Renew and Renovate: Nuru International Healthcare’s New Year 2012

Christmas in July? Sure, a common idiom.  New Year’s in June, however, has less of a ring to it. But, after my recent return from the field I saw and felt a new invigoration in our team—perhaps the sparked light for which Nuru was named. Despite the fact that as an organization we operate on a January to December fiscal calendar, it almost feels as if Healthcare is on the brink of watching our own mirrored ball drop.

As any year winds down there is an element of cranking up in preparation for the next trip around the sun. Sometimes in the form of new resolutions, often based on lessons learned, we set benchmarks and make a final push to prepare for a launch into a new set of obligations led by the dangling carrot of the success we hope to see.

While in the States we are preparing for the thick of summer, and in Kenya, for the rains to slow and the equatorial semi-seasonless months to renew, Nuru Healthcare finds itself eager to unveil so many of the activities and systems we’ve been preparing for.

In the past few months we have refined our multi-channeled, behavior-centered Process (Nuru’s Healthcare Process).  To carry this out we have hired a new District Manager, a Training Manager, and Program Manager.  We have planned to integrate several aspects of the Water/Sanitation program into our own, and have been busy beginning to incorporate a Social Marketing Strategy under the Healthcare umbrella.  We are also in the midst of hiring and launching a new Kikundi (Kiswahili for Homevisit Community Unit.)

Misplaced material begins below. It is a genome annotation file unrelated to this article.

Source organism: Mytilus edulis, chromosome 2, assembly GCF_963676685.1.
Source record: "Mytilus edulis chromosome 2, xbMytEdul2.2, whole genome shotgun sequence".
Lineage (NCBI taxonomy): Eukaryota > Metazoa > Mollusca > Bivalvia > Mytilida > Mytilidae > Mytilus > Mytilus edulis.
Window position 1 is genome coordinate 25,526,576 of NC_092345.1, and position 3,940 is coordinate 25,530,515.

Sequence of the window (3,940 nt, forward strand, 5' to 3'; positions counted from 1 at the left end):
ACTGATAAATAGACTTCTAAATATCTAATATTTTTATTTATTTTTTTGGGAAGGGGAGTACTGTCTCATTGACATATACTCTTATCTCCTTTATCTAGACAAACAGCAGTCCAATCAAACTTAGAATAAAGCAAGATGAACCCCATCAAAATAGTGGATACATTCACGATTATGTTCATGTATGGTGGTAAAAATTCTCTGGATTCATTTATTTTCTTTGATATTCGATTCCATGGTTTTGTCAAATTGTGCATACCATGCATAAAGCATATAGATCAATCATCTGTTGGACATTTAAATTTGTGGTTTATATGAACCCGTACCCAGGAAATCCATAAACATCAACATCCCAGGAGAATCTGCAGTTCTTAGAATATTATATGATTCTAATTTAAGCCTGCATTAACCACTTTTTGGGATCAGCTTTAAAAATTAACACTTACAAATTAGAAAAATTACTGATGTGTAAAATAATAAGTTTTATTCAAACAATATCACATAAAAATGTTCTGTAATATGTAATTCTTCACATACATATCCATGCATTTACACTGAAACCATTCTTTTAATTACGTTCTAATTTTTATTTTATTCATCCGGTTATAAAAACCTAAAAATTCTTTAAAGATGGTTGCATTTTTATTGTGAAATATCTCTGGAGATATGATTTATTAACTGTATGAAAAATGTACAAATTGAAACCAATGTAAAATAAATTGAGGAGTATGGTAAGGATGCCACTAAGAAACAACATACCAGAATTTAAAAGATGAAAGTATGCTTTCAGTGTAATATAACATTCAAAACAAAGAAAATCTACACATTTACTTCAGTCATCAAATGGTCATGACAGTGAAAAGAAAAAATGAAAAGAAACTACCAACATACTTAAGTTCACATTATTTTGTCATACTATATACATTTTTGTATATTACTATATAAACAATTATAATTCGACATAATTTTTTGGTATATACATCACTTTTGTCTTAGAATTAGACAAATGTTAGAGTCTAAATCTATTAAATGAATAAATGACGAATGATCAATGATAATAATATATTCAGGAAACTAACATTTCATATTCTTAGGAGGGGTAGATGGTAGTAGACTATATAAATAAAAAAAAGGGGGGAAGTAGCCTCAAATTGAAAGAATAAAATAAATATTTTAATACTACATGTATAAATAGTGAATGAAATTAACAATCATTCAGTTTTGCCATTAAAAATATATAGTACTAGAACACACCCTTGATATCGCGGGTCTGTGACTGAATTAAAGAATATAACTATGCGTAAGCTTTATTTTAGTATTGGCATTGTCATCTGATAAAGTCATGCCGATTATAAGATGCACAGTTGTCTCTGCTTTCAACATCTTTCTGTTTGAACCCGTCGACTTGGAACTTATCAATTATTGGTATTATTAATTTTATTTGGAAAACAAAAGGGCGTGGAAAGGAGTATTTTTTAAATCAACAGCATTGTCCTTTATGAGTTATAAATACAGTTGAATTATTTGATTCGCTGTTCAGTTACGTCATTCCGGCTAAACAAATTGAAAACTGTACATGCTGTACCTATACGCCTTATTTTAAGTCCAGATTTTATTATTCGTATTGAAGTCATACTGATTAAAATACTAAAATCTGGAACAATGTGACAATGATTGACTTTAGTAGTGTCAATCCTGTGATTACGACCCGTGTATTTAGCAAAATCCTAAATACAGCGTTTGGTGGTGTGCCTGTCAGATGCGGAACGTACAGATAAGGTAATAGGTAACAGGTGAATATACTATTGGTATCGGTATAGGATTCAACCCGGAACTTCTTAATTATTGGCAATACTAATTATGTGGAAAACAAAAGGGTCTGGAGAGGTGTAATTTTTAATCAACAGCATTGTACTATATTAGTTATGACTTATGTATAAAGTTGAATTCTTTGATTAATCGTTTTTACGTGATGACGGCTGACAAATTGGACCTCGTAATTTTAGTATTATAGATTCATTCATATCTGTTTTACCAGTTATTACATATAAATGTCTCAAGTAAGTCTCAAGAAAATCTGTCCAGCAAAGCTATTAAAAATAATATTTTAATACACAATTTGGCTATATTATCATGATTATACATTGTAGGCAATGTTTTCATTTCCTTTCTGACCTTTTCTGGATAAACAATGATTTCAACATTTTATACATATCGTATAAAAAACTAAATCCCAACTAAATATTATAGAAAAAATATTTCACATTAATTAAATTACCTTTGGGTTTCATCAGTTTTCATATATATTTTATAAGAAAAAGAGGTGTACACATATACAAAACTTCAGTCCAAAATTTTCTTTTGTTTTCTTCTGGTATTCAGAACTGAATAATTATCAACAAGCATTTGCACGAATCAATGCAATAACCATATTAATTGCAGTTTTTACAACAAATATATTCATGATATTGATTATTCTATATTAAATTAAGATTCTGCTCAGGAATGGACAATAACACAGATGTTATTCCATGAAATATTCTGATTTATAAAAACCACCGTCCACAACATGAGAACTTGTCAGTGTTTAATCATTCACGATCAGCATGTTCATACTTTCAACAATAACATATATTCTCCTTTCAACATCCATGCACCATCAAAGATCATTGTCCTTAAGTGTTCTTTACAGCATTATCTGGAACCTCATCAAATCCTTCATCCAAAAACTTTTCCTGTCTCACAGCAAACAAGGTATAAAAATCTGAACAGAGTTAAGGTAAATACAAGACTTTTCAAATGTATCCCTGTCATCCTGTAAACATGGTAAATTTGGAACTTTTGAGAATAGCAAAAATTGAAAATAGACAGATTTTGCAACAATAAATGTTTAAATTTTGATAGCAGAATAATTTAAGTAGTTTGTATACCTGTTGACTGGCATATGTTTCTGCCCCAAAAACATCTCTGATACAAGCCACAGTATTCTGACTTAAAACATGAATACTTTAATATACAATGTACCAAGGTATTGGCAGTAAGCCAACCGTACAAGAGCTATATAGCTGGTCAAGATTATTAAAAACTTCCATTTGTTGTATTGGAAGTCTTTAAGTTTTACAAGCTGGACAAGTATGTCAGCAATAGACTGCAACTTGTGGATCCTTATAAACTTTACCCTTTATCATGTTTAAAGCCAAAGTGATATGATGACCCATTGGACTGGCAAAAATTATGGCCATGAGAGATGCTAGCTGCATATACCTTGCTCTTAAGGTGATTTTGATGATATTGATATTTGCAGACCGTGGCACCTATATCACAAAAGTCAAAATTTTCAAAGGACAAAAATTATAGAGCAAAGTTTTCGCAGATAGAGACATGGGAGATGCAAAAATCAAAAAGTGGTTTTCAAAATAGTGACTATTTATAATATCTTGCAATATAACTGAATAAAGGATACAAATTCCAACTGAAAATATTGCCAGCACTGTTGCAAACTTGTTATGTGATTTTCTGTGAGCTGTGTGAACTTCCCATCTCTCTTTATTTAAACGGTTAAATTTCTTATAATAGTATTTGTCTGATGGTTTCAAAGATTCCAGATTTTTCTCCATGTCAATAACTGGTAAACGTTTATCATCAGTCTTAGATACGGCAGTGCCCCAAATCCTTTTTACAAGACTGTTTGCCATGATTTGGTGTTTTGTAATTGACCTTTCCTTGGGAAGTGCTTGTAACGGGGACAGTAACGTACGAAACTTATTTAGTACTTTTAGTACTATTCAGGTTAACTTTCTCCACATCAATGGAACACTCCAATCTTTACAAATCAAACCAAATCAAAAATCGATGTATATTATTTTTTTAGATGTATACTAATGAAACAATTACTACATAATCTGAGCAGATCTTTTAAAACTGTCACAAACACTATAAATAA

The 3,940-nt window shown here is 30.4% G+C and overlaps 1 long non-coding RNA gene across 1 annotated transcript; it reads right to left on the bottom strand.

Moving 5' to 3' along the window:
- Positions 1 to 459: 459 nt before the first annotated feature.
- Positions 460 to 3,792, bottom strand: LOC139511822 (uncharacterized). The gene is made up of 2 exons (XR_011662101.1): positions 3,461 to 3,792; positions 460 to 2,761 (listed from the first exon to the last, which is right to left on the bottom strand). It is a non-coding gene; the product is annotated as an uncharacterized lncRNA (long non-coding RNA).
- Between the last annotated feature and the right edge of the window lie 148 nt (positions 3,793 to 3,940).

A few notes on each:

Healthcare District Manager, Becky Okinda:

Becky comes to us from the Safe Water & AIDS Project where she served as a Sales and Marketing Officer.  Prior to SWAP she worked with the Kenya Education Fund.  She recently graduated from her studies in Community Health and Development at the Great Lakes University of Kisumu.

When asked,  “What inspired you to pursue a degree in Community Health and Development?” Becky responded, “To interact with the community I come from, not necessarily with [financial] resources but with knowledge, manpower and local technology.”

Healthcare Training Manager, Robert Ndiritu:

Robert is a Certified Professional Trainer with a degree in sociology and pharmacology from Moi University. He comes to Nuru after a year and a half as a Training Coordinator with Gathima Pharmacy Company.  

Robert says, “I must admit, you don’t just work for the benefits, but for the call and the benefit is what your service will give to the community.”

Healthcare Program Manager, Claire Rumpsa:

Originally from Northern Ireland, where she earned a Masters (M.Sc.) in Development Studies, Claire will only be moving a few hundred KM from her previous post in Kenya as the Research, Development, and Quality Assurance Manager for Aqua Clara International – ACI.